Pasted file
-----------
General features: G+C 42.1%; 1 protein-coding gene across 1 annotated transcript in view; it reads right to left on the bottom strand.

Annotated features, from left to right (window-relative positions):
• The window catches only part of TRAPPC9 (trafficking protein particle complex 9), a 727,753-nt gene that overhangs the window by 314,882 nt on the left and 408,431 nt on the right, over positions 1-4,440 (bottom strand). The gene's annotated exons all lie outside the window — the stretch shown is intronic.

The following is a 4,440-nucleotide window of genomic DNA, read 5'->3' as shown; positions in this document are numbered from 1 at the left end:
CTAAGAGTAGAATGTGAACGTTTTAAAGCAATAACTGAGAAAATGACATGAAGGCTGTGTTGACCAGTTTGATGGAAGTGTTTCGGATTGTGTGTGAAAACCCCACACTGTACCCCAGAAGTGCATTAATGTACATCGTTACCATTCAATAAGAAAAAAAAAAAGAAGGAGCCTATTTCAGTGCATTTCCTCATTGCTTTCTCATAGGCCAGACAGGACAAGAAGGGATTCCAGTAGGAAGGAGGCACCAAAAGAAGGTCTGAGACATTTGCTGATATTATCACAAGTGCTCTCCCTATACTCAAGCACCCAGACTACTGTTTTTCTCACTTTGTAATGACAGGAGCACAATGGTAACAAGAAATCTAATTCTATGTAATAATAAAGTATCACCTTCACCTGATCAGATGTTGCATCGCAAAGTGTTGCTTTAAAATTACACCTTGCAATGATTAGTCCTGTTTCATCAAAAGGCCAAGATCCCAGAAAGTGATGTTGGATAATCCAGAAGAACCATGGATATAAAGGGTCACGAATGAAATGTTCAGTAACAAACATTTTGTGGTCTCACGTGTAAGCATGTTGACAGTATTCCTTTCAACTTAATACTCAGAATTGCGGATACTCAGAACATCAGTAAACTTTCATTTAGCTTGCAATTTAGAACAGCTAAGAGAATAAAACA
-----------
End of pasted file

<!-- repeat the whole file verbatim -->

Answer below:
General features: G+C 42.1%; 1 protein-coding gene across 1 annotated transcript in view; it reads right to left on the bottom strand.

Annotated features, from left to right (window-relative positions):
• The window catches only part of TRAPPC9 (trafficking protein particle complex 9), a 727,753-nt gene that overhangs the window by 314,882 nt on the left and 408,431 nt on the right, over positions 1-4,440 (bottom strand). The gene's annotated exons all lie outside the window — the stretch shown is intronic.

The following is a 4,440-nucleotide window of genomic DNA, read 5'->3' as shown; positions in this document are numbered from 1 at the left end:
CTAAGAGTAGAATGTGAACGTTTTAAAGCAATAACTGAGAAAATGACATGAAGGCTGTGTTGACCAGTTTGATGGAAGTGTTTCGGATTGTGTGTGAAAACCCCACACTGTACCCCAGAAGTGCATTAATGTACATCGTTACCATTCAATAAGAAAAAAAAAAAGAAGGAGCCTATTTCAGTGCATTTCCTCATTGCTTTCTCATAGGCCAGACAGGACAAGAAGGGATTCCAGTAGGAAGGAGGCACCAAAAGAAGGTCTGAGACATTTGCTGATATTATCACAAGTGCTCTCCCTATACTCAAGCACCCAGACTACTGTTTTTCTCACTTTGTAATGACAGGAGCACAATGGTAACAAGAAATCTAATTCTATGTAATAATAAAGTATCACCTTCACCTGATCAGATGTTGCATCGCAAAGTGTTGCTTTAAAATTACACCTTGCAATGATTAGTCCTGTTTCATCAAAAGGCCAAGATCCCAGAAAGTGATGTTGGATAATCCAGAAGAACCATGGATATAAAGGGTCACGAATGAAATGTTCAGTAACAAACATTTTGTGGTCTCACGTGTAAGCATGTTGACAGTATTCCTTTCAACTTAATACTCAGAATTGCGGATACTCAGAACATCAGTAAACTTTCATTTAGCTTGCAATTTAGAACAGCTAAGAGAATAAAACA